Lamium - sometimes known as 'dead nettle', because their silver-variegated leaves look superficially like those of nettles - are excellent groundcover plants to brighten up shady spots. The foliage seems particularly good in winter; it can be cut back when it starts to look shabby in summer, and it will regenerate.This plant does enjoy some moisture in the soil but is tolerant of dry times, especially if some organic matter is incorporated into the soil at the time of planting. They spread by creeping stems that take root and form new plants, and are easily propagated by detaching rooted segments. They may need to be reined in every so often, especially in moist soil! If they look ratty in summer, you can cut them back and they will regenerate well.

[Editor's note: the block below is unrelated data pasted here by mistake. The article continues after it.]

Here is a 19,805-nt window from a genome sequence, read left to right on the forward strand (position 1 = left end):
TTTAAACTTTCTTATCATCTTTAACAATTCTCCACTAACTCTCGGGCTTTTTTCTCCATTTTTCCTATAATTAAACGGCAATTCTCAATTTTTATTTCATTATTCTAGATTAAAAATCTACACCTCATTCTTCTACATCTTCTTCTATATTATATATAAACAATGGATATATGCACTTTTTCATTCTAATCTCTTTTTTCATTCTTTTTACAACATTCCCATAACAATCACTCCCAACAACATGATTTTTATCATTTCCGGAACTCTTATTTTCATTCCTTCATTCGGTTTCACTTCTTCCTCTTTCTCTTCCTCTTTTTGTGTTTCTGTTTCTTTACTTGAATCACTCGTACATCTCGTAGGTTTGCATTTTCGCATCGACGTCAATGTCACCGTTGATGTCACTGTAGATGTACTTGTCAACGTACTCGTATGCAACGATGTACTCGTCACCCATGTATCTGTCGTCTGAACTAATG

The glittering heart-shaped leaves of Lamium maculatum 'White Nancy' (ht 15 cm) are almost completely silver except for a narrow green margin, and it has crisp white hooded flowers in spring.The cultivar 'Beacon Silver' has mauve-pink flowers and 'Pink Pewter' has soft pink blooms. Flowers appear in spring and may continue through summer. These groundcovers are good companion plants for hybrid hellebores and snowflakes, which flower in late winter, and pretty Cape primroses (Streptocarpus cultivars), which flower in summer. They also form a pretty underplanting to spring-flowering shrubs such as Rhaphiolepis, Brunfelsia or Loropetalum.
There are some gorgeous gold-leaved versions of this Lamium, but though I have tried them a few times, I have never had any success with them. Perhaps they do better in a cooler climate than Sydney. Note that the species Lamium galeobdolon, with silver-marked leaves and yellow flowers, is an aggressive, invasive form, and is not recommended except in hopeless dry spots where nothing else will grow. Even so, keep an eye on it! Its cultivar 'Hermann's Pride' is a bit better behaved than the species.
The flowers of Lamium maculatum are regarded as providing useful food sources for bees and moths.